• Having previously suffered a stroke or heart attack

By managing the controllable risk factors through a healthy diet, an active lifestyle, and regular health checkups, you can minimize the chances of suffering a stroke.

What are the major warning signs of a stroke?

A stroke is a serious and life-threatening medical emergency. Call 911 or your local emergency number immediately if any one or more of the following stroke warnings suddenly manifest:

  • A sudden weakness or numbness on the face or limbs, especially if it happens either on the left or right side of the body
  • A sudden difficulty in seeing, either through one or both eyes
  • A sudden onset of speaking or comprehension difficulties
  • A sudden onset of slurred, slow, or rambling speech
  • A  sudden difficulty in walking or being able to stand straight
  • Sudden, severe dizziness or loss of balance
  • A sudden difficulty with swallowing or the inability to do so

Another way of finding out if a person is truly suffering the effects of a stroke is to use the FAST stroke mnemonic. This is a quick and easy way to remember the giveaway signs that a stroke is occurring.

  • F: Face. Look at the person’s face and ask them to smile. If one corner of their mouth droops instead of curling up, they may be experiencing a stroke.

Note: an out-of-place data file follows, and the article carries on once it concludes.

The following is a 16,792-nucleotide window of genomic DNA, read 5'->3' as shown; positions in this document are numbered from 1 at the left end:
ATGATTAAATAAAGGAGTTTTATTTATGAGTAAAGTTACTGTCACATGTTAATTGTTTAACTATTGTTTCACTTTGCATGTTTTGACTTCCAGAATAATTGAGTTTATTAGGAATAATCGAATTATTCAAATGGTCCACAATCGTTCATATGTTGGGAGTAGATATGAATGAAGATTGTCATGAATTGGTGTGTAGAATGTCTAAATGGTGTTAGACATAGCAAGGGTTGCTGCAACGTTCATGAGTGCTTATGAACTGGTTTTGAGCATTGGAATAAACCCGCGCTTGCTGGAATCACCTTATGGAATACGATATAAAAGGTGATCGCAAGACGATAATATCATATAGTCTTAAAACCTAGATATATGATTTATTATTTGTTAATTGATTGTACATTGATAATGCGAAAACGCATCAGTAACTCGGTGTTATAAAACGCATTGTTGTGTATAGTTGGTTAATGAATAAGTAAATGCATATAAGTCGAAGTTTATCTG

• A: Arms. Ask the person to raise both their arms up by their sides. If one of their arms start to drift or drop downwards, they may be suffering a stroke.
  • S: Speech. Make the person say their full name or birthday. If they’re suffering a stroke, their words may come out as slurred or jumbled. They may even be unable to answer you in their confusion.
  • T: Time. If the above tests turn up with a positive result, then you need to call emergency services immediately. Don’t delay, as the faster the person receives medical attention, the higher their chances of survival and complete recovery.

Can strokes be prevented?

Yes, definitely. Like we mentioned earlier, managing your controllable risk factors while taking your uncontrollable ones into account whenever you go for a health checkup can go a long way towards preventing strokes from happening in your future. If you’re in doubt, adopt the following practices:

  • A healthy diet, one that has a large amount of colorful vegetables and fruits, while avoiding saturated fats, trans fats, and sodium
  • 150 minutes or more of moderate-intensity cardiovascular exercise (brisk walking, swimming, cycling) as well as two or more days a week of strength-building activities
  • Avoid smoking and recreational/illegal drug use
  • Avoid or limit alcohol consumption to only two drinks a day for men, and one drink a day for women

Strokes are deadly, but they can be managed and prevented

A stroke can be as serious and as deadly as a heart attack. However, with the proper management of risk factors, as well as a healthy lifestyle and eagle-eyed vigilance of the symptoms of stroke, it can be prevented. Being able to spot the warning signs of a stroke can also help prevent a stroke in progress from claiming another victim.